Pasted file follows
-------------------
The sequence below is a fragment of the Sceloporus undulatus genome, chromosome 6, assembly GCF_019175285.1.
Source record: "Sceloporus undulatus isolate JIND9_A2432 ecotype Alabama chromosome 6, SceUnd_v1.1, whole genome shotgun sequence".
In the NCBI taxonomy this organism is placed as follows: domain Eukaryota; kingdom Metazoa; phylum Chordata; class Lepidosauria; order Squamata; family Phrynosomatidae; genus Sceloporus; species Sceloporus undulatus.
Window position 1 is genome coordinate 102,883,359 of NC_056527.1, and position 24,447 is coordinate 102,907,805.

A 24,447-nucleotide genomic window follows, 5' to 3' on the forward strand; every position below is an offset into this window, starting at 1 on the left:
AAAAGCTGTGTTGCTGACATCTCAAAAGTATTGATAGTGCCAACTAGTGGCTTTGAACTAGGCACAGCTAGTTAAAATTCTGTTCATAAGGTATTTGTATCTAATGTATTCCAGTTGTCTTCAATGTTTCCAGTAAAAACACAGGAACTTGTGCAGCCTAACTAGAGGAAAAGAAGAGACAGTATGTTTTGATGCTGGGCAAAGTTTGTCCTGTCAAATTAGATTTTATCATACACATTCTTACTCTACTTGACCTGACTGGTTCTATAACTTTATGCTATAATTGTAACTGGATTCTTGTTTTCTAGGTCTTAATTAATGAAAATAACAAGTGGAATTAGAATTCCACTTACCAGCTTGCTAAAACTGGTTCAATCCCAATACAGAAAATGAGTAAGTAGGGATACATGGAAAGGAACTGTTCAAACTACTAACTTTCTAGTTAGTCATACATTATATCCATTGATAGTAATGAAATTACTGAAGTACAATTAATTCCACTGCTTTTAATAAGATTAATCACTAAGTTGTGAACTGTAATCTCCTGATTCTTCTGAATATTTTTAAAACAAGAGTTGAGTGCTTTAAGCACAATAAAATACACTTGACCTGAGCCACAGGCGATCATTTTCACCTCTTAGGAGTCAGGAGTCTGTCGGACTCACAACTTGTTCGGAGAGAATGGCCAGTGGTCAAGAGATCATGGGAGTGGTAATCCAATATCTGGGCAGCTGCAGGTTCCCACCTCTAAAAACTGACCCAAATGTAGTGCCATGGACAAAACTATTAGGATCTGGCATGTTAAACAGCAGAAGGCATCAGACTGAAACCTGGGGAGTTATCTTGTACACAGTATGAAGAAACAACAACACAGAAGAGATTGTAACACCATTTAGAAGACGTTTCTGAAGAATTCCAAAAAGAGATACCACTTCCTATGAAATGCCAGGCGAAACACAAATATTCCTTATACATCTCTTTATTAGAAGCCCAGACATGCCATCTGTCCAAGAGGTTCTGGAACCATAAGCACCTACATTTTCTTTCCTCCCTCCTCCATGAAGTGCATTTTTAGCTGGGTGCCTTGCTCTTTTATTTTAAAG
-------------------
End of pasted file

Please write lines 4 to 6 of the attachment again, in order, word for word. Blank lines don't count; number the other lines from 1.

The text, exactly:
Window position 1 is genome coordinate 102,883,359 of NC_056527.1, and position 24,447 is coordinate 102,907,805.

A 24,447-nucleotide genomic window follows, 5' to 3' on the forward strand; every position below is an offset into this window, starting at 1 on the left:
AAAAGCTGTGTTGCTGACATCTCAAAAGTATTGATAGTGCCAACTAGTGGCTTTGAACTAGGCACAGCTAGTTAAAATTCTGTTCATAAGGTATTTGTATCTAATGTATTCCAGTTGTCTTCAATGTTTCCAGTAAAAACACAGGAACTTGTGCAGCCTAACTAGAGGAAAAGAAGAGACAGTATGTTTTGATGCTGGGCAAAGTTTGTCCTGTCAAATTAGATTTTATCATACACATTCTTACTCTACTTGACCTGACTGGTTCTATAACTTTATGCTATAATTGTAACTGGATTCTTGTTTTCTAGGTCTTAATTAATGAAAATAACAAGTGGAATTAGAATTCCACTTACCAGCTTGCTAAAACTGGTTCAATCCCAATACAGAAAATGAGTAAGTAGGGATACATGGAAAGGAACTGTTCAAACTACTAACTTTCTAGTTAGTCATACATTATATCCATTGATAGTAATGAAATTACTGAAGTACAATTAATTCCACTGCTTTTAATAAGATTAATCACTAAGTTGTGAACTGTAATCTCCTGATTCTTCTGAATATTTTTAAAACAAGAGTTGAGTGCTTTAAGCACAATAAAATACACTTGACCTGAGCCACAGGCGATCATTTTCACCTCTTAGGAGTCAGGAGTCTGTCGGACTCACAACTTGTTCGGAGAGAATGGCCAGTGGTCAAGAGATCATGGGAGTGGTAATCCAATATCTGGGCAGCTGCAGGTTCCCACCTCTAAAAACTGACCCAAATGTAGTGCCATGGACAAAACTATTAGGATCTGGCATGTTAAACAGCAGAAGGCATCAGACTGAAACCTGGGGAGTTATCTTGTACACAGTATGAAGAAACAACAACACAGAAGAGATTGTAACACCATTTAGAAGACGTTTCTGAAGAATTCCAAAAAGAGATACCACTTCCTATGAAATGCCAGGCGAAACACAAATATTCCTTATACATCTCTTTATTAGAAGCCCAGACATGCCATCTGTCCAAGAGGTTCTGGAACCATAAGCACCTACATTTTCTTTCCTCCCTCCTCCATGAAGTGCATTTTTAGCTGGGTGCCTTGCTCTTTTATTTTAAAG